R'Shack, Tweeter Revamping Their Business Models

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TWICE: Both RadioShack and Tweeter are reinventing their approach to market. What's the game plan?

Andy Berman, RadioShack: My responsibility is to identify and grow what I would call "disruptive," unique technologies related to the networked home and content. We are actively pursuing that track. We are looking out to where technology will be three to five years from today. Where can we leverage what we have in technology? Which relationships should we make more strategic, to bring the solutions to customers?

This is combined with our ability to deliver the product in, what we believe, is a unique way. Today, you can go to our Web site, plug in your ZIP code, and know which store has the stock and inventory. And our stores are accessible to 95 percent of the U.S. population within a 20-minute drive.

If you look at Amazon.com, which is more direct, and then you look at us with our physical locations, the question becomes, how do you blend those two assets together and take the positive result from that? So we are really going to leverage our 7,000-plus points of presence from a delivery perspective. We focused very strongly on the supply chain, and are seeing very strong results because of that.

TWICE: Where's Tweeter heading?

Noah Herschman, Tweeter: We are trying to move toward enhancing the customer experience. We are trying to build solutions using many different things, including hardware and software, and to put it together in a single solution so the customer will just have this fabulous experience, and not have to worry about all the stuff that goes into the sausage.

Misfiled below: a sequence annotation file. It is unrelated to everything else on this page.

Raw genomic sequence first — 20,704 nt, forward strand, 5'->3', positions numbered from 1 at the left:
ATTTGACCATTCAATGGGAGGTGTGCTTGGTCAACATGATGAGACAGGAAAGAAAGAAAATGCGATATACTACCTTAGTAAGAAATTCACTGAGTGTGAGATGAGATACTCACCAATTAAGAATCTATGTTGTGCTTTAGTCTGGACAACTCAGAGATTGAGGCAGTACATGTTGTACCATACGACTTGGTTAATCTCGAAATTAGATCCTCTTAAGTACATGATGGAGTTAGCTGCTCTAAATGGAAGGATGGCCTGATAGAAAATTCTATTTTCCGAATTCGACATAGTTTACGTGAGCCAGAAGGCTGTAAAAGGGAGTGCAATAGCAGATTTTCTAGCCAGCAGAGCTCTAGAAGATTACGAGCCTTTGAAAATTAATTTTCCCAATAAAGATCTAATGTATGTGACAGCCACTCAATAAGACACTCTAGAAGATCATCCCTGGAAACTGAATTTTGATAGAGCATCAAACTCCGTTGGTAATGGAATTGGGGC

It's not really about brands, or maybe even really about products, because the truth is that new products are not necessarily being launched through our channel like they once were. Many of the new products are being launched through more of an IT-type of environment, as well as through Best Buy, which has done a fabulous job with the new technologies. For us, we have to move up the scale and be able to do a lot more stuff for customers who are willing to pay for a lot more service and hand-holding.

Frankly, I'm surprised that there hasn't been more attention paid by CEDIA to browser-based technology, Linux- or Microsoft-based stuff. People have to start to pay attention to the fact that prices for distribution systems will begin to come down. CEDIA will have to figure out how to do computers, or they may not totally make it.

The good news is that the range of people who can afford to have the multi-room experience is going to drop from millionaires to the $150,000 income level. The number of people who will be able to afford this and want this will be much greater. Also, the Internet is bringing so much more information that people are predisposed to what they want. You don't have to start from scratch.

I think there's a lot of great opportunity for people who are willing to embrace what the possibilities are with the technology. They have to understand what their place will be in it, and not try to compete with computer margins. We could never do that, even if we had a supply-chain capability, which we are trying to get. Our stores are just too small. It would be very, very hard for us to work on iPod margins with our demo costs and supply chain issues — unless we have a master plan to sell them with a lot of other things as well.


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